Bill Evans is arguably one of the most influential figures in jazz piano. The Village Vanguard sessions, recorded throughout June 1961, are the unquestionable proof. It was in these recordings that the phenomenal ability of Bill's young bassist Scott LaFaro really shone through. In fact, this specific line up of the trio is often seen to have been the best. Tragically, LaFaro was killed in an automobile accident just 10 days after these sessions were recorded, making this record just that little bit more special. The flow between the performers is unparalleled and the fact that you can hear the audience throughout, picking up glasses and whispering to each other makes the album that much warmer. No jazz collection would be complete without Bill Evans, and this is certainly the album to own.

Ann Peebles
Straight from the Heart, 1971

When we think of female soul singers some of the names that come to mind are Aretha Franklin, Tina Turner, Mavis Staples, to name a few. Well, here is Ann Peebles, and oh boy this woman had some real soul that typified that Memphis sound which we love so much. Ann was signed to Hi Records – one of the fantastic labels in Memphis in the late 60s / early 70s. Unfortunately for Ann, this was also the label which signed Al Green ,and it’s fair to say that he overshadowed a lot of the other talent which was on the roster, especially considering that Let’s Stay Together was released the year after this album. It’s hard to find a fault with the record in terms of the actual material or the sound. The only thing we would say is that we wish it was longer than the meagre 26 minutes it offers.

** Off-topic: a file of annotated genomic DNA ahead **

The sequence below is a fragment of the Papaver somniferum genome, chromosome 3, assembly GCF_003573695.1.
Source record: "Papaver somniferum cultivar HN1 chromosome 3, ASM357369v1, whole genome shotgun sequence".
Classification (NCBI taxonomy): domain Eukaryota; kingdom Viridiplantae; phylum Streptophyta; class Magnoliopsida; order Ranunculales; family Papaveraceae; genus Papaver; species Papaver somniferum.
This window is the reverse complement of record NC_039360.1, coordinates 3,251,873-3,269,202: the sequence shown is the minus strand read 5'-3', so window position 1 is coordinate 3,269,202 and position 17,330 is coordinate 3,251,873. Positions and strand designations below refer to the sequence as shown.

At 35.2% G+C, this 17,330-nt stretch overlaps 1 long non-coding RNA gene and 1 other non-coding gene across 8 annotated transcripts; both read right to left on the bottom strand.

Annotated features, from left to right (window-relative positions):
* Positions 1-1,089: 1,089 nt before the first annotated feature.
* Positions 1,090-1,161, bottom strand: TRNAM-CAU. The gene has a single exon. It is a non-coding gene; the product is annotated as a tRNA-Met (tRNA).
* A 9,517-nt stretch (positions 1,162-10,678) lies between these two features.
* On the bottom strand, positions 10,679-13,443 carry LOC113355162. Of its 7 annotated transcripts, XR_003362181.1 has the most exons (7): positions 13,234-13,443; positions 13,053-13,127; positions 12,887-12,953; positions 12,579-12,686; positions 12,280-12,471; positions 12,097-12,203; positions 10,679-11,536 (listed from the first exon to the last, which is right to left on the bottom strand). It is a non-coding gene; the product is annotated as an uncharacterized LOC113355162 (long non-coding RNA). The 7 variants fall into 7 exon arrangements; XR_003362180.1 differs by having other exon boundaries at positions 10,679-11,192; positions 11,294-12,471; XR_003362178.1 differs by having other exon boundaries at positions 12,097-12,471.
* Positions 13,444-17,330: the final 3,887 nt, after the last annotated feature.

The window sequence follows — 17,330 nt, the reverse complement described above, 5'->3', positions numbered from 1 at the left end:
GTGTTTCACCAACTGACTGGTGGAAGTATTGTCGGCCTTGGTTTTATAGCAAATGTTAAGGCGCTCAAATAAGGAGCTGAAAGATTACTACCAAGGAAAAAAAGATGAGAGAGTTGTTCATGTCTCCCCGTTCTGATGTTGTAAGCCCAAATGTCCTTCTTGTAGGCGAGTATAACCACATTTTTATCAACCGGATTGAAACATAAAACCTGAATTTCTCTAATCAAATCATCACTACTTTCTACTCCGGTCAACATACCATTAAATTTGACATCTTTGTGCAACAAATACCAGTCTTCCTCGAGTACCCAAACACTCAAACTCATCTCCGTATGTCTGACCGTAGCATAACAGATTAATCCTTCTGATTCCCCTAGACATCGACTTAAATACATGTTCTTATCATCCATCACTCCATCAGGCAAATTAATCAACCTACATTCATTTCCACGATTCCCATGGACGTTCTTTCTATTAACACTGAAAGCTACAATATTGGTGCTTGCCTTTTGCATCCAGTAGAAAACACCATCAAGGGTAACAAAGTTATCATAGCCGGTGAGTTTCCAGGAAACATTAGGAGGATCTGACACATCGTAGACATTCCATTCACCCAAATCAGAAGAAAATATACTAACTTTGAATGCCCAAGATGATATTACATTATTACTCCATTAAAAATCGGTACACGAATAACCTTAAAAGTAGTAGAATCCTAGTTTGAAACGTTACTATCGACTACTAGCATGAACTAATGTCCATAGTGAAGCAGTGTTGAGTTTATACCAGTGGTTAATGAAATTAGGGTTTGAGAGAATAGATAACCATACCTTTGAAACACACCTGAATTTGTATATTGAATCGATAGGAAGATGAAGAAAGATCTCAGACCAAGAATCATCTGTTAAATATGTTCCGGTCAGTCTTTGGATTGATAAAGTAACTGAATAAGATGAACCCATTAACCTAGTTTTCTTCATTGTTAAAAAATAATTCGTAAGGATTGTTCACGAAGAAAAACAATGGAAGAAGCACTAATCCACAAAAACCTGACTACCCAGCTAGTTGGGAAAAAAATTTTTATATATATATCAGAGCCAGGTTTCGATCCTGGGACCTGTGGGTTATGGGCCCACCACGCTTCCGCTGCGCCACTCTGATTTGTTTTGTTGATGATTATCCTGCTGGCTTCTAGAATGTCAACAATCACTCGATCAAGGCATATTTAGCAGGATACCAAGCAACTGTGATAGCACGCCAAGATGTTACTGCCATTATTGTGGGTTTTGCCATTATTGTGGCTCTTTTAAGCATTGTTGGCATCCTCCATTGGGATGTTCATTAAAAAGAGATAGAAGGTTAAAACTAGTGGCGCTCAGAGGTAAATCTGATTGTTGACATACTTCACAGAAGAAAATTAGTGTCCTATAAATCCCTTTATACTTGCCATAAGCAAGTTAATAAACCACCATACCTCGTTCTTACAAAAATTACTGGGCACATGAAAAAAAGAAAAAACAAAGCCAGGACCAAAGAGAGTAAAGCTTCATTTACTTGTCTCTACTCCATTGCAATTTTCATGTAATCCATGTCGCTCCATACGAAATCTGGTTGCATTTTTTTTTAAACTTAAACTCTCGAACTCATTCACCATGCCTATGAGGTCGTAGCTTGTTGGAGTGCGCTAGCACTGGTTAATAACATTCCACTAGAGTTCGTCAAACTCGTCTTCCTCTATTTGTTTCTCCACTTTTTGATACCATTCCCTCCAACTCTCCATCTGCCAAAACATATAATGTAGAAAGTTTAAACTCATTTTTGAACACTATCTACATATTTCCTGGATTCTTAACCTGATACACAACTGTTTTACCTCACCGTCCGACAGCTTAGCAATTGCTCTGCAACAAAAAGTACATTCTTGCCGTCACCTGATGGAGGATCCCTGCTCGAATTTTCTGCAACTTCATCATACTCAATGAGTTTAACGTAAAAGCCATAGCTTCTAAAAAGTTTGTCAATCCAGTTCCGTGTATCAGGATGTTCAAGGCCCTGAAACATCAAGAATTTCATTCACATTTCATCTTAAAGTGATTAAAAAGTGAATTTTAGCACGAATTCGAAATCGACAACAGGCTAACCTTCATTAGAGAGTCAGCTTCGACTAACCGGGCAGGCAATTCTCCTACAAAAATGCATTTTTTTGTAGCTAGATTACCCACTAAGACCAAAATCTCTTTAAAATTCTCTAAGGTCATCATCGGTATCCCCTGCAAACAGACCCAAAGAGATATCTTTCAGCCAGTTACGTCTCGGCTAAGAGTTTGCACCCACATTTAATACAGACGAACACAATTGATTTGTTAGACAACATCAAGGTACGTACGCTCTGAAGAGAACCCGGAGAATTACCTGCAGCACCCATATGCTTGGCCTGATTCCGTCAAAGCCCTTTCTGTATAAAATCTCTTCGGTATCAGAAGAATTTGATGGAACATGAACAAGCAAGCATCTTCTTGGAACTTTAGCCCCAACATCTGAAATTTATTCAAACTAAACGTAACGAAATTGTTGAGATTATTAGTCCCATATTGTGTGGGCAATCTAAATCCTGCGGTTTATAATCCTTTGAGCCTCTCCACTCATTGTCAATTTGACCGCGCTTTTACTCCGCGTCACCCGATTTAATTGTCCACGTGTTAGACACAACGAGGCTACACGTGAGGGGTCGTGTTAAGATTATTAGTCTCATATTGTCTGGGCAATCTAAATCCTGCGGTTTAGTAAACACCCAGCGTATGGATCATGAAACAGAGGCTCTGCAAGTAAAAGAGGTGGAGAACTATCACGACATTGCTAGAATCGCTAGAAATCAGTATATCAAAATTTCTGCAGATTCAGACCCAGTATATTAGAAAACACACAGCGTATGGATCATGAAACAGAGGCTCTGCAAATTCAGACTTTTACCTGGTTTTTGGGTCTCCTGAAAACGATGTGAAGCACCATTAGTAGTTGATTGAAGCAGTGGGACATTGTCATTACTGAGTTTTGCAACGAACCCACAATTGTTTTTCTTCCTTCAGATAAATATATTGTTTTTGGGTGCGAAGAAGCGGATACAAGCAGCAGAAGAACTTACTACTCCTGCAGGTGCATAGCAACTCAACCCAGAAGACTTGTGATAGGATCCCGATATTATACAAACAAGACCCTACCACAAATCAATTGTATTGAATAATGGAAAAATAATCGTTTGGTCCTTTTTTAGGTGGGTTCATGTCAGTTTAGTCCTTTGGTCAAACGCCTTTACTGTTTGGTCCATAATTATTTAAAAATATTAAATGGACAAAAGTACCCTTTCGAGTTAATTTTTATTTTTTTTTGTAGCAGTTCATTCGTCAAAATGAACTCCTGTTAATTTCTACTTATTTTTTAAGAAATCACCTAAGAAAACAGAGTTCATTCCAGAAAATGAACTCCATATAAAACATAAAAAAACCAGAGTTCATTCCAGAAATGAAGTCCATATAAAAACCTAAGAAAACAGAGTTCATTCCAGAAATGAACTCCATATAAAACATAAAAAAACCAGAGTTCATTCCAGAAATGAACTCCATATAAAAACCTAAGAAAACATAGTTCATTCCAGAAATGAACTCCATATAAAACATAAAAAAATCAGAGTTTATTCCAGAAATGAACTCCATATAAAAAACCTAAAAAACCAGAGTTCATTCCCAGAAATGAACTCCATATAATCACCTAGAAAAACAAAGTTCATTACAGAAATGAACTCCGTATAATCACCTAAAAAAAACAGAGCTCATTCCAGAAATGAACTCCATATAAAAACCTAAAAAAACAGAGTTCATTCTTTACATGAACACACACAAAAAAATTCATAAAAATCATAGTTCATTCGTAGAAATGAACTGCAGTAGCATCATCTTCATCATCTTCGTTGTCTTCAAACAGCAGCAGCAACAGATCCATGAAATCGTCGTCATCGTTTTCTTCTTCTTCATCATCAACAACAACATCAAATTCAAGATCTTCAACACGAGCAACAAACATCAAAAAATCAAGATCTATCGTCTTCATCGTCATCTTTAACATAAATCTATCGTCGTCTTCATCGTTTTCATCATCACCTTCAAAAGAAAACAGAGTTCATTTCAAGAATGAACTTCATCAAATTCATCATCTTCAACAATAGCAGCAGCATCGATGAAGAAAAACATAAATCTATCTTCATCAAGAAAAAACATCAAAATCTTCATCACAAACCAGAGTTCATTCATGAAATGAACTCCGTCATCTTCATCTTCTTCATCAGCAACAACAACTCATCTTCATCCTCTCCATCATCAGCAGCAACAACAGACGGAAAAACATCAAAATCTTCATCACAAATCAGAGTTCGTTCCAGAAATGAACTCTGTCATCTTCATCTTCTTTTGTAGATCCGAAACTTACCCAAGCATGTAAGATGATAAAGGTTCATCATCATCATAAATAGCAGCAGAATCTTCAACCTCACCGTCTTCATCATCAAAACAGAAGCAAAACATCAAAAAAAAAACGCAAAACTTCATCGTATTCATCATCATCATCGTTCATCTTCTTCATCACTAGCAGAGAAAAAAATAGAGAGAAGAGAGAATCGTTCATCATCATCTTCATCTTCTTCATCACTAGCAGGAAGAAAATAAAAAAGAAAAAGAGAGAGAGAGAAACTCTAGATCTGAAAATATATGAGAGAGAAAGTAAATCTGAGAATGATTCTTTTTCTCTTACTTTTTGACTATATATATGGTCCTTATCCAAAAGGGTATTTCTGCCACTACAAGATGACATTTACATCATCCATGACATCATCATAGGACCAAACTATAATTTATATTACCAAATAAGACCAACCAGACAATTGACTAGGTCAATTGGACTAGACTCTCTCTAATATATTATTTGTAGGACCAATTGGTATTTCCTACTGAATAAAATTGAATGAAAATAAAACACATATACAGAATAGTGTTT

Aretha Franklin
Lady Soul, 1968

From the very moment the needle drops on this LP you will be hooked to this album. It has everything from the shake-your-hips groove of Come Back Baby to the deeply soulful ballad that is (You Make Me Feel Like) A Natural Woman. Aretha’s voice here is the soulful, raw powerhouse tone that reverberated and echoed through time to still reach us today. It seems that voice and talent runs deep in the Franklin blood, since Aretha is being backed by her sisters – Carolyn and Erna on this recording. The album is no stranger to critical acclaim, having peaked at numbers 1, 2 and 3 in Billboard’s Black Album, Pop Album and Jazz Album charts, respectively. This here is a must have for any vinyl collection by the Queen of Soul herself.

Bill Evans
Conversations with Myself, 1963

You know how nowadays people get annoyed about autotune in songs and about how tech is affecting music more generally? Well, back in 1963 a similar debate was sparked by overdubbing – the technique of combining multiple layers of recorded music into one piece. Bill being one of the most lyrical and gifted jazz pianists ever was the perfect artist to record this type of an album. The technique allowed him to add the kind of depth to his album that we haven’t heard on many others. At times, you even forget that the only thing playing on this album is a piano - not even a drummer or bassist. Maybe the album was the subject of debate back then and maybe not everyone loved it at first, but we hope you agree with us when we say that this is a truly special recording and worthy of regular play.

Stan Getz
Lullaby of Birdland, 2003

We love Stan Getz. There are few tenor players who have such a warm, musky and recognizable tone that he has. You could be out grabbing a drink at a bar, and the moment his cool sax comes on in the background, you’d immediately think “Ah, that’s Getz”. An artist who has explored just about every genre and sub-genre that there is, he was a gifted player with strong improvisational skills. Most people know Getz from his Bossa Nova recordings and collaborations in the 60s – but we’ll come to those in another release. This album features a variety of fantastic numbers recorded in the late 40s and early 50s and is proof that that he could play just about anything and without fail build a connection with the listener.